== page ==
站点首页 网址导航 英文资源 法律英语 网主其人 学人论坛

  您现在的位置:首页 >> 专业期刊 >> 言语、语言与法律国际杂志—法律语言学
h

Volume 7, number 1 (June 2000)


Janet Cotterill and Malcolm Coulthard
Introduction
Full Text


Janet Cotterill

Reading the rights: a cautionary tale of comprehension and comprehensibility

The UK police caution, delivered to suspects on arrest, has undergone a number of rewrites, most recently in 1995 as a reaction to the Criminal Justice and Public Order Act, 1994. This paper analyses the role played by police officers when delivering the caution in influencing its comprehensibility, by means of an in situ study of 100 detained persons and 50 police officers. Findings indicate that there is considerable variability in the paraphrases provided by officers, and that some paraphrases may in fact result in the explanation of suspects rights being less comprehensible than the caution itself. The paper argues that asking linguistically untrained officers to provide paraphrases which are graded for both language and comprehensibility is unreasonable; finally, the use of standardized paraphrases along similar lines to pattern jury instructions is discussed.
Full Text


Sonia Russell

Let me put it simply …’: the case for a standard translation of the police caution and its explanation

The police caution, in interviews with suspects, is not an isolated linguistic event. Rather, it constitutes a move in a discourse sequence that begins with the tape buzzer and ends at the point when the officer proceeds to the facts of the case. This paper examines the sequence leading up to the caution and the events that follow, including the officers explanation of the caution in simple language. Using tape-recorded data from twenty French interpreter-mediated interviews, it uses interpreters apparent difficulties as a lens through which to focus on the linguistic problems of the sequence. It also examines shifts between form-based and meaning-based interpreting, as the interpreter attempts to follow the officers simplification. Finally, it is suggested that a standard translation of the caution should be supplied to all police stations, together with a standard explanation, both in English and foreign languages.
Full Text


Bethany K. Dumas

US pattern jury instructions: problems and proposals

The syntactic and semantic difficulties faced by jurors in courtroom trials, particularly with respect to jury instructions, are well documented (see, e.g., Charrow and Charrow 1979; Steele and Thornburg 1988; Tiersma 1993). Given the clear consensus about the difficulties of dealing with long, complex sentences and specialized terms of art (e.g. reasonable doubt), it has been difficult to understand why the legal system has been so slow to modify the pattern instructions used in most US jurisdictions. This paper will recognize the advance in instructions represented by the introduction of pattern instructions, suggest reasons for the current inertia, identify chinks in the wall of resistance (notably in Arizona), and suggest a model for reform that draws upon the recognition that the role of the jury as finder of fact has to compete with the judicial perception that the jury must be highly constrained and controlled.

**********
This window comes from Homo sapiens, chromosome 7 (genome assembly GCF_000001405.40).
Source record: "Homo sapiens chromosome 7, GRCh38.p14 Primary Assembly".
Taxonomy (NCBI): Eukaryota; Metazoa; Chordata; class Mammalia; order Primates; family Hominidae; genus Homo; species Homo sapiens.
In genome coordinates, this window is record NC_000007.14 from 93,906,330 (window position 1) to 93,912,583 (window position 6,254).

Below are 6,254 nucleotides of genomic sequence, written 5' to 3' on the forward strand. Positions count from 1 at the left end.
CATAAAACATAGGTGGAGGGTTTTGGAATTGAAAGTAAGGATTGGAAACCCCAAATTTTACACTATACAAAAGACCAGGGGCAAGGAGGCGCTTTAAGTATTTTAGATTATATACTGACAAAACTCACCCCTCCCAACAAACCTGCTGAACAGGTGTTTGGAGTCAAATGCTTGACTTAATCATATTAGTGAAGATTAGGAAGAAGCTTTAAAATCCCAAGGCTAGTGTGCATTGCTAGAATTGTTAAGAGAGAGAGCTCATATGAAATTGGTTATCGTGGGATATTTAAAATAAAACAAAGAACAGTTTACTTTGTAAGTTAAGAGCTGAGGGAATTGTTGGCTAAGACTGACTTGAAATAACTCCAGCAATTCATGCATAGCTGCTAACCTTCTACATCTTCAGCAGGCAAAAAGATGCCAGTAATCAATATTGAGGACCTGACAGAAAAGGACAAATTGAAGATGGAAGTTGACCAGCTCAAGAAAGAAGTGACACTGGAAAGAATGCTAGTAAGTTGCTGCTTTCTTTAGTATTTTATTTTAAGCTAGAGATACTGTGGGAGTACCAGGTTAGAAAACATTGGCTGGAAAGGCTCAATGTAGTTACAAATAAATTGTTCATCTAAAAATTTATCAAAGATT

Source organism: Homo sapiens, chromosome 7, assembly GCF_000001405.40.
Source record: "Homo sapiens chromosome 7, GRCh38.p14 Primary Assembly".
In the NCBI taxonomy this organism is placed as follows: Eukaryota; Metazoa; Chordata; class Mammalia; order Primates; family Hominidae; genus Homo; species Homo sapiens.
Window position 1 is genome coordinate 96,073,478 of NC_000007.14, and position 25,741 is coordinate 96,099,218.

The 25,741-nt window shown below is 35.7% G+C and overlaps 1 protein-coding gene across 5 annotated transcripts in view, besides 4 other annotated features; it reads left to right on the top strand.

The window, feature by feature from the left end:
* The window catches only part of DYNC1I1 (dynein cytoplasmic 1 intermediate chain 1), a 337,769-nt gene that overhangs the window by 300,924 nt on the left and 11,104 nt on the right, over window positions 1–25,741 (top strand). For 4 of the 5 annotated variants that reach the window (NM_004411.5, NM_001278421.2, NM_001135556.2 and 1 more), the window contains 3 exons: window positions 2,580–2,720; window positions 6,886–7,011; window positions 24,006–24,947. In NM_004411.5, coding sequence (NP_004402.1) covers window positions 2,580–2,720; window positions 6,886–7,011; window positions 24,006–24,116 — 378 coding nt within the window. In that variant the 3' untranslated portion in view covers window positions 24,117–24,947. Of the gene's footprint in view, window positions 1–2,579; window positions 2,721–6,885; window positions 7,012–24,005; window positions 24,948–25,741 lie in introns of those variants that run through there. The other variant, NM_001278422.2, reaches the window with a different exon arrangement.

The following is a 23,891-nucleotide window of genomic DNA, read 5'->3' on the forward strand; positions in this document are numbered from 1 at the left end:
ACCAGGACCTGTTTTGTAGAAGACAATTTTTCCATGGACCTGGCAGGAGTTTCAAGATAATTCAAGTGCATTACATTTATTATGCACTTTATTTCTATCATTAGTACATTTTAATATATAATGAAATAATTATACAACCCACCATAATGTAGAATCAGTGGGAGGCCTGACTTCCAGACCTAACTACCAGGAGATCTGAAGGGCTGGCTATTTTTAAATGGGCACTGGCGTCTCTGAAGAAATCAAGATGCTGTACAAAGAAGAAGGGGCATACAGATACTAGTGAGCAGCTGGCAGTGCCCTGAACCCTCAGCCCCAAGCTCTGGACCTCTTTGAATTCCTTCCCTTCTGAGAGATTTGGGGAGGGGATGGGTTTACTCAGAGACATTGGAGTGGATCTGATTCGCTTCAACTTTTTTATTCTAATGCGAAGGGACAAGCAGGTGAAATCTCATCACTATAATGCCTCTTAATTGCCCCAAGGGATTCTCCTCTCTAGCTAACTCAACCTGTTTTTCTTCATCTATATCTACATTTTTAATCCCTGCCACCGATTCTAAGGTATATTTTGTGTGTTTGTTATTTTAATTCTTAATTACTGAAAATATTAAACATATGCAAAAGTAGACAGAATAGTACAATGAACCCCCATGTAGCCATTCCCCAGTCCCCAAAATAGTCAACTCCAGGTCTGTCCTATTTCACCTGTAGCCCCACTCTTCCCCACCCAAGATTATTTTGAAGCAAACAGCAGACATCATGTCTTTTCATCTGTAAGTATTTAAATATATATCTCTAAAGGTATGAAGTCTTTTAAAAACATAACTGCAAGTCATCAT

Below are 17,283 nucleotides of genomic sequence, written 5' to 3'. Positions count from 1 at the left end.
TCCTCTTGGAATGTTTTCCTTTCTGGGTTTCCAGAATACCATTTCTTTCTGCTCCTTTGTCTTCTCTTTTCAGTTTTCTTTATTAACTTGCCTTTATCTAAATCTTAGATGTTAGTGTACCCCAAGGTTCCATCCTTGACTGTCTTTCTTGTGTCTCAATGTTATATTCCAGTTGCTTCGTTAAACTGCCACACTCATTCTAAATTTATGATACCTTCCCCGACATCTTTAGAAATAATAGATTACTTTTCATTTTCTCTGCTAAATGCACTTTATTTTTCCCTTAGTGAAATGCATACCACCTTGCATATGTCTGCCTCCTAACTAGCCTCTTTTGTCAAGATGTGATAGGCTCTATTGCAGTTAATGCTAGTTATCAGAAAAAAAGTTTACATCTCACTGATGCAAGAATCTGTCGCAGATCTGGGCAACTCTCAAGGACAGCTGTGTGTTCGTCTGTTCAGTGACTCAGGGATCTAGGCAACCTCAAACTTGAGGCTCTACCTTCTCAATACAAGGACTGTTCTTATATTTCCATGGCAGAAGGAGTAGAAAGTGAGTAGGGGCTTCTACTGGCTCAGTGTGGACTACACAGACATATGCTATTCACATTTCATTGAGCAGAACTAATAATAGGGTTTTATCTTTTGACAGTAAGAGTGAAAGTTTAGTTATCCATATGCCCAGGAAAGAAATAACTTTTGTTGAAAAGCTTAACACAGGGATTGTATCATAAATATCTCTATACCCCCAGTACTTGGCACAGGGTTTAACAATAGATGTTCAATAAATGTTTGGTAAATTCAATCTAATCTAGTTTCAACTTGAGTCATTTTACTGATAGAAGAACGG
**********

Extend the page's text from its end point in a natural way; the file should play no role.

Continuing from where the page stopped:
Full Text


Ian Langford

Forensic semantics: the meaning of 'murder', 'manslaughter' and 'homicide'

The purpose of this paper is to show how the meaning of an expression referring to a crime can be stated in simple words that anyone can understand. Judges need to explain to juries the meaning of the crime that the accused is charged with, the accused needs to understand it, interpreter and translator need to understand it, and of course, lawyers need to understand the charge when advising clients and when preparing for trial. This paper shows how the forensic linguist can help people involved in the criminal justice system to understand the meaning of expressions referring to crimes. This can be done by a method of analysis which represents meaning through about sixty basic English words and a simple syntax known to all speakers of English.
Full Text


Kirk P. H. Sullivan and Frank Schlichting

Speaker discrimination in a foreign language: first language environment, second language learners

A witness to a crime may be required to identify a speaker based on voice samples from a language which is not their first language. Previous experimental work has shown that knowledge of a language has an effect on an individuals ability to identify speakers. This paper examines whether this ability increases over the course of the British four-year language degree. The results from a series of different open-test voice line-up presentations showed that listener ability improved on beginning to study a foreign language, yet showed no unambiguous improvement after the second semester of study.
Full Text


Book Reviews

Book reviews
Full Text

User: WEIMING LIU

Session: 18888

Forensic Linguistics is published by the University of Birmingham Press.

.

 

西北政法大学外国语学院刘蔚铭教授创建与维护

2002-05-062008-01-25